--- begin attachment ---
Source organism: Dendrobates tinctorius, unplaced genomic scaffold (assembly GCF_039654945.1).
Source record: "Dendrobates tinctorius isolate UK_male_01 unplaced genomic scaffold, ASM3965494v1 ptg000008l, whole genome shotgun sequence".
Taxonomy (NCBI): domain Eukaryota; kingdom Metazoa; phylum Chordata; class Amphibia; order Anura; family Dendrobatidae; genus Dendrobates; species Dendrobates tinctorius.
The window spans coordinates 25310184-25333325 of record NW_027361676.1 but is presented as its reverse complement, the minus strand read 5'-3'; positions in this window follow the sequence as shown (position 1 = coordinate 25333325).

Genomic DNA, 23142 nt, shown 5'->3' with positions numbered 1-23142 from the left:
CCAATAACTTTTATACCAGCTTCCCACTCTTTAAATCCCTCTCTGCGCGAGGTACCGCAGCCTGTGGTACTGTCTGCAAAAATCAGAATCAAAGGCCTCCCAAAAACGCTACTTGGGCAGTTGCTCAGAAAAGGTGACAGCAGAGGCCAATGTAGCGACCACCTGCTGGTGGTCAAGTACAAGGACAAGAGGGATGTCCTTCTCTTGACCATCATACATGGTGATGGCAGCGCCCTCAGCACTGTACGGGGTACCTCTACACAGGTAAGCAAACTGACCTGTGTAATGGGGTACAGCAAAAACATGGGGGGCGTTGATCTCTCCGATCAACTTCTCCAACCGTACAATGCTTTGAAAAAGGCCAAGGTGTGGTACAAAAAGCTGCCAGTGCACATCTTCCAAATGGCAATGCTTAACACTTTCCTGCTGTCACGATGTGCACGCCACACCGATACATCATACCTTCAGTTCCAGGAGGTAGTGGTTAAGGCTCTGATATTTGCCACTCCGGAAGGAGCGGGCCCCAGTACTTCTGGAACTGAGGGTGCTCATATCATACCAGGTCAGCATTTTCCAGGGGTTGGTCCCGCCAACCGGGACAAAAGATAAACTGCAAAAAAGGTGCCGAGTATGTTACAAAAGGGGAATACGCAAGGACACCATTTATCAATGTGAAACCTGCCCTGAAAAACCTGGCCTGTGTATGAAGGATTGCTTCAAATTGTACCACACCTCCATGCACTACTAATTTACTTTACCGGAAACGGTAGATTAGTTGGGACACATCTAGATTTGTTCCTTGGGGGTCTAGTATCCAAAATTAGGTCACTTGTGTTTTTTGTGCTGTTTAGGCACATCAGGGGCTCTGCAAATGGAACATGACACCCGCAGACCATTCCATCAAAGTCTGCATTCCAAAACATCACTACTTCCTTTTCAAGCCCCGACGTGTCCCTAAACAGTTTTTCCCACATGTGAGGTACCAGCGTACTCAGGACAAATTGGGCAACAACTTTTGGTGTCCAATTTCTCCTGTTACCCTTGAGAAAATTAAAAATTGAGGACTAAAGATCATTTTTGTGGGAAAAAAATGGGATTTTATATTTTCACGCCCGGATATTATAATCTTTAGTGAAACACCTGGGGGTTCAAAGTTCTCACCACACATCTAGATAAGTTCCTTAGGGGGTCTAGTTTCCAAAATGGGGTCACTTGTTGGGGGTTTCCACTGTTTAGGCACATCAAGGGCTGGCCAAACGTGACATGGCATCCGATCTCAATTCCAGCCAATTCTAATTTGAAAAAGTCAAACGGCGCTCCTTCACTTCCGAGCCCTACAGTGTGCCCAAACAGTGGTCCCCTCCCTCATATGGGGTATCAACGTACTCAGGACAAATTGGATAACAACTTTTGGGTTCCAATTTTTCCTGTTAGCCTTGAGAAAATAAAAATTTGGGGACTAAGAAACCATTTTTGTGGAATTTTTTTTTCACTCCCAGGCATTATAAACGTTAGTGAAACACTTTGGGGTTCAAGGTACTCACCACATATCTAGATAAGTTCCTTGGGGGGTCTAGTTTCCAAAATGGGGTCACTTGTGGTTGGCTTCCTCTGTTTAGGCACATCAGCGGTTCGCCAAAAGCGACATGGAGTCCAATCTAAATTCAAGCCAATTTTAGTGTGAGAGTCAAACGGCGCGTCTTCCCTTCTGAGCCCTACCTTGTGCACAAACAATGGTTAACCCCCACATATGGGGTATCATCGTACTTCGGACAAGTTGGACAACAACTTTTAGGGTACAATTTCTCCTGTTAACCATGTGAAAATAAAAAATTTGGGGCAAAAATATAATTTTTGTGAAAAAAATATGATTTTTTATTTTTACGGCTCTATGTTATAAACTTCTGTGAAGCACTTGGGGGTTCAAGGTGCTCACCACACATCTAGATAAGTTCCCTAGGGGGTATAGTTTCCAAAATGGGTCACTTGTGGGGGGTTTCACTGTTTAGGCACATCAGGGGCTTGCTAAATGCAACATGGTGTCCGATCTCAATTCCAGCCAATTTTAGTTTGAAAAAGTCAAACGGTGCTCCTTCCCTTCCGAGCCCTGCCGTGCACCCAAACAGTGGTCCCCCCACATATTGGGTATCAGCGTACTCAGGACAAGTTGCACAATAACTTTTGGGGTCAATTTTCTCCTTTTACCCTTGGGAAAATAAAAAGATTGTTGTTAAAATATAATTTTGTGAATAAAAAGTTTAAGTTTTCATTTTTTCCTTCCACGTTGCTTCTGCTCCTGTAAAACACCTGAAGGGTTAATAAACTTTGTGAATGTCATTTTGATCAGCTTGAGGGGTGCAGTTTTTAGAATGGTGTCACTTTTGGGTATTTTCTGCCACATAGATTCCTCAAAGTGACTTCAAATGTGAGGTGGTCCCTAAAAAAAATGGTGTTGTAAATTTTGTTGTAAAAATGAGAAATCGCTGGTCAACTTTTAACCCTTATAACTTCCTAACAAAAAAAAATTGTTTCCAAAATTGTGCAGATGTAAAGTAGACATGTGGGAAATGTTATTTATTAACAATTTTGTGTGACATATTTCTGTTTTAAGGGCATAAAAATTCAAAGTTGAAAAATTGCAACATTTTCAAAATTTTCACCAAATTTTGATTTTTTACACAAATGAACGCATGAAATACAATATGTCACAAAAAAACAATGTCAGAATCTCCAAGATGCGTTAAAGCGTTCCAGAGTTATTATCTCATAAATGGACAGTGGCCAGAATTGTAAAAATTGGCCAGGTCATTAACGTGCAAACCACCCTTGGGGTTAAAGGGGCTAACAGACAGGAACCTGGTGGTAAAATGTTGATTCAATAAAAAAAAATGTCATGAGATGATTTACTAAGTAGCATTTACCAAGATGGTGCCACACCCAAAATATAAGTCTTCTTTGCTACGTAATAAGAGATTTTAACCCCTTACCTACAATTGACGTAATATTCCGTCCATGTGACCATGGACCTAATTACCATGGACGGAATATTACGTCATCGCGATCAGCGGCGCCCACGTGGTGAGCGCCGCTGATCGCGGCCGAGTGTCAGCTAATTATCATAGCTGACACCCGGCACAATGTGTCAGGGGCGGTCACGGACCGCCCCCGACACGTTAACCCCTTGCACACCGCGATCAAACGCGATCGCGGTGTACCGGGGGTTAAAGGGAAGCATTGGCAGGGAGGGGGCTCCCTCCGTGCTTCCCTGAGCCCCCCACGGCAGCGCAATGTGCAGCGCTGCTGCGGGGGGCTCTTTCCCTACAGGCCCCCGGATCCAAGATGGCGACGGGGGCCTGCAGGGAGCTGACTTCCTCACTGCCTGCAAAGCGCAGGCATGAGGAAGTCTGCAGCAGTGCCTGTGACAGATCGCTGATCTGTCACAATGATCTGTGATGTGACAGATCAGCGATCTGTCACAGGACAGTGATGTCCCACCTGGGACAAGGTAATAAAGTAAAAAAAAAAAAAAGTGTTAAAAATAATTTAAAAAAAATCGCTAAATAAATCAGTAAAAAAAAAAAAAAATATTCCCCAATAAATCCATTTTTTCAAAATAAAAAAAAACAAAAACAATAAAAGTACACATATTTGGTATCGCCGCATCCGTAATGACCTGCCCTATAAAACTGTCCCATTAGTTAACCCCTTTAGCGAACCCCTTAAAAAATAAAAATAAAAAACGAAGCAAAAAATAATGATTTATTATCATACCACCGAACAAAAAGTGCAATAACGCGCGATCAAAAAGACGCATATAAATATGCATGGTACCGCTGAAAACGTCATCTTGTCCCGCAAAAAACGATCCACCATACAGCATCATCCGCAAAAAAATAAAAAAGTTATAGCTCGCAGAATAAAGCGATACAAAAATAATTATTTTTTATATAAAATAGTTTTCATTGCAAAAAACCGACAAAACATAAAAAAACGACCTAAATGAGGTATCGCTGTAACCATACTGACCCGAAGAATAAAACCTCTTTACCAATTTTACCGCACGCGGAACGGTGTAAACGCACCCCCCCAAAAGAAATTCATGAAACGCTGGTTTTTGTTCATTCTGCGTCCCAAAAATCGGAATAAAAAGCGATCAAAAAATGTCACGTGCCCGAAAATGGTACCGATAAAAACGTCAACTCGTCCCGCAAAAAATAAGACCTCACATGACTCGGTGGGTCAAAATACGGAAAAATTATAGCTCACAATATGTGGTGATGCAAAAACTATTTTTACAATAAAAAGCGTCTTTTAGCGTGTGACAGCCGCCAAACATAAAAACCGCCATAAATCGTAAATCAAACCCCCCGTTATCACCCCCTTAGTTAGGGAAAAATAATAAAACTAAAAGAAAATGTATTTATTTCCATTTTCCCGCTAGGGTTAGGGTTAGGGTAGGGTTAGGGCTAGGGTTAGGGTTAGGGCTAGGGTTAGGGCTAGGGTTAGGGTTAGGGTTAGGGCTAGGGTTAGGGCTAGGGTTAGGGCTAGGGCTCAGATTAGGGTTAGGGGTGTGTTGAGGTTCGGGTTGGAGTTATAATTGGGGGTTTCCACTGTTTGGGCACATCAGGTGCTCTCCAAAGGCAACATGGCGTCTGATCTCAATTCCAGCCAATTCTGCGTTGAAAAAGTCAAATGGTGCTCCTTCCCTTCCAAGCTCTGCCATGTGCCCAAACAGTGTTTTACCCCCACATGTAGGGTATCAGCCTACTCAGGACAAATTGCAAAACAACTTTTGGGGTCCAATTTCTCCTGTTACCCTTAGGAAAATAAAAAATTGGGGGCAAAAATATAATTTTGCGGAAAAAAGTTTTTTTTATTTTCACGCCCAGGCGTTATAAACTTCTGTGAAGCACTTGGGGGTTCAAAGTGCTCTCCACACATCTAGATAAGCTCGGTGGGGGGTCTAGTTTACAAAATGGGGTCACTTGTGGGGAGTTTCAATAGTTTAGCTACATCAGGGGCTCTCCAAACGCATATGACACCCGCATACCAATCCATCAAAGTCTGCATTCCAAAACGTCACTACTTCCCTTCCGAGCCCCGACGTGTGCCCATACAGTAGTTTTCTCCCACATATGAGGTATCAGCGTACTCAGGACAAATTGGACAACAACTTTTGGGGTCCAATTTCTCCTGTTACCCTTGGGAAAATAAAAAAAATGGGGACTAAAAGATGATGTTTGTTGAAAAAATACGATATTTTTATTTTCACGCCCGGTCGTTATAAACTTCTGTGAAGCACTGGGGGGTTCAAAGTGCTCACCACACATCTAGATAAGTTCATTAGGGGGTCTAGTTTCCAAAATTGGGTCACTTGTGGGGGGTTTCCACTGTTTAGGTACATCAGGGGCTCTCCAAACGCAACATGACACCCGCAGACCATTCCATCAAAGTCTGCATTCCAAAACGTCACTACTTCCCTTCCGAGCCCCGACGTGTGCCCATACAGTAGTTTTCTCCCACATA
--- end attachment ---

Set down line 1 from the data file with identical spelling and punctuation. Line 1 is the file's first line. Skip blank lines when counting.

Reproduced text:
Source organism: Dendrobates tinctorius, unplaced genomic scaffold (assembly GCF_039654945.1).